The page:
In this series of commentaries I hope to shed a little light on Ligotti’s poetry as it pertains to his own aesthetic and didactic stream of thought; for ultimately it is that Hamletian question of whether life is worth living or not? —
To be, or not to be: that is the question:
Whether ’tis nobler in the mind to suffer
The slings and arrows of outrageous fortune,
Or to take arms against a sea of troubles,
And by opposing end them? (Hamlet, Act 3 Scene 1)
In the first six lines of Here You Go Ligotti lays down the leitmotif of the puzzle. Death is fearful, but dying itself; or, the process of being aware of the slow decay and decline of the body and flesh into finality is just as bad. But for whom is it bad? Is Ligotti speaking for all humans, or for that majority who seek only to cling to life at all cost? The optimists that value life as a positive, as something we should strive to preserve and prolong as long as possible. What Schopenhauer would term the Will-to-live at the core of the human delusion.
In Schopenhauer’s time many philosophers would view his pessimism as dangerous and to be reckoned with as a soldier would deal with a enemy: destroy it. Both the Neo-Kantians and the Positivists of the age sought to instill hope and a politics of progressive change and upward mobility in their constituents, so that someone like Schopenhauer who espoused neither hope for the future nor a progressive agenda had to be squelched and snuffed out as quickly as possible. Against all these do-gooders, these philosophers and politicians; these optimists who sought only to make the world a better place through science, technology, political reform and public education, he offered only the ice cold truth of futility. Instead the message of pessimism that Schopenhauer offered was simple: Rather than striving to create a better world, we should renounce our will to live and attempt to escape the world in religious and aesthetic contemplation. (Beiser, 43)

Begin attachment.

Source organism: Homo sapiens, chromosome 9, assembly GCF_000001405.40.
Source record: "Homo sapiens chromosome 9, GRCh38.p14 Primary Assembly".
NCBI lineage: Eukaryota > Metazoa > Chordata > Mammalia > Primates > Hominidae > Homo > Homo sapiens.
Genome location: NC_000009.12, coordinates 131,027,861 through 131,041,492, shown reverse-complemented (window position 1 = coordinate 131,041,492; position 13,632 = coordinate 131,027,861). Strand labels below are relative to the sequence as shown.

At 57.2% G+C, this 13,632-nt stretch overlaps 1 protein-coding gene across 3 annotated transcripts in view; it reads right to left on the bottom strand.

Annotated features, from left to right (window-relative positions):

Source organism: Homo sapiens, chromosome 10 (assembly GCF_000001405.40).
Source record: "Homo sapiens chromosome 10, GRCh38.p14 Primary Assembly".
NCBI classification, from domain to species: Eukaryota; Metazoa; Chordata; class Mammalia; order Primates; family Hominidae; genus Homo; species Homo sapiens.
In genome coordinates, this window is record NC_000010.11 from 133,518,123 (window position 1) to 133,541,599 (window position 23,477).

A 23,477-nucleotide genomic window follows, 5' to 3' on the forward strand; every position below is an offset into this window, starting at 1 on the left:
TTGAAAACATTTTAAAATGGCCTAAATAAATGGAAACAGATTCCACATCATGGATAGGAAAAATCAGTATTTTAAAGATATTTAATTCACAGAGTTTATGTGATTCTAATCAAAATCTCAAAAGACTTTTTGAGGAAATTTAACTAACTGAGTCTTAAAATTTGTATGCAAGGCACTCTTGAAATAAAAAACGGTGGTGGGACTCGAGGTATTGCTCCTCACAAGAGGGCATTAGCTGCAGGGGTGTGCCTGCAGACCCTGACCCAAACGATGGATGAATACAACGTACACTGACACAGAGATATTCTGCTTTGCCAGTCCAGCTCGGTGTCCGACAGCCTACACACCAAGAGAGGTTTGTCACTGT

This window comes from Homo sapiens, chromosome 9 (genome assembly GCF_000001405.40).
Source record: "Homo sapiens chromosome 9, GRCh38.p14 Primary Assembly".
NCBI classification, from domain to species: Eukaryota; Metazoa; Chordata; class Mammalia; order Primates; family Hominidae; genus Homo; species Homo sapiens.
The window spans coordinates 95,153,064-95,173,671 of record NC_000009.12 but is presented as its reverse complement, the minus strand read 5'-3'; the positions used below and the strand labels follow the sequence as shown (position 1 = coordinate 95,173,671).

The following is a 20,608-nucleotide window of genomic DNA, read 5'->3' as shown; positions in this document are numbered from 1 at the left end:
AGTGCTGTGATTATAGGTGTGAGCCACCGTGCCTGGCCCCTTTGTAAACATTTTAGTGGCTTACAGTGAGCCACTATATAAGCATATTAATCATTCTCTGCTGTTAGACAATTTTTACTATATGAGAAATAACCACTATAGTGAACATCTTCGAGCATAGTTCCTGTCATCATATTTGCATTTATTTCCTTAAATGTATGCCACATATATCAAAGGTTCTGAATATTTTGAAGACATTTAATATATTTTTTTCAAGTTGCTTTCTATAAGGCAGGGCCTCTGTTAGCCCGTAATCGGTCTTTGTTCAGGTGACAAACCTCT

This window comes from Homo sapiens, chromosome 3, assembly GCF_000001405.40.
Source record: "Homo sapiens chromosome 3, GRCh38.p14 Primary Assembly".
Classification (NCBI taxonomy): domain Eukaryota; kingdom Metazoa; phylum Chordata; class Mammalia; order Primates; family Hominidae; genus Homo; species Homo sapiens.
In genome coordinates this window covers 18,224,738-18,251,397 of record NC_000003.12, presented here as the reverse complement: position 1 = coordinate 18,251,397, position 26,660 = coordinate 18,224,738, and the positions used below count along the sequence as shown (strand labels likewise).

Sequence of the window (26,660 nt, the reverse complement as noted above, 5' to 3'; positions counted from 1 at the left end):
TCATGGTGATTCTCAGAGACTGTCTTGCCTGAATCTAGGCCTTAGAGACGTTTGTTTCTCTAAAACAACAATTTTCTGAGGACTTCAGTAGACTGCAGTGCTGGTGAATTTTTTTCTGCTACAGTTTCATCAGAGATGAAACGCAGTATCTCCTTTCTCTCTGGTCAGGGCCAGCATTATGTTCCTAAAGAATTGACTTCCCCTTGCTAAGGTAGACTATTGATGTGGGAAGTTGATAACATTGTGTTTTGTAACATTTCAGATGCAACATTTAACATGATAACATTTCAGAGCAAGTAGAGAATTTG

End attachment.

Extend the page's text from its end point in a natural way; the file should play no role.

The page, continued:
For Ligotti if death and dying are a sad affair, then “how can we live, / with all that ahead?” His answer is strangely comforting in that after Darwin and various other efforts at understanding the human animal; ending in those sciences that would reverse engineer brain and consciousness itself, he would conclude that humans are uncannily gifted with a specific delusion: our brains block out all those futile truths that pessimists spout as gospel, by a trick of nature our brain filters out those subtle traces of future death and dying making us believe we can become immortal; that we need not die, but “go on and on,” deluded by the very natural processes that help us survive and propagate our species. All our religions and comforting dreams of immortality like transhumanists (who fantasize of life-extension and ultimate materialist resurrection and immortality), we continually invent lies against the truth of finality and finitude; against death and dying.
How couldn’t we know
we were born to go?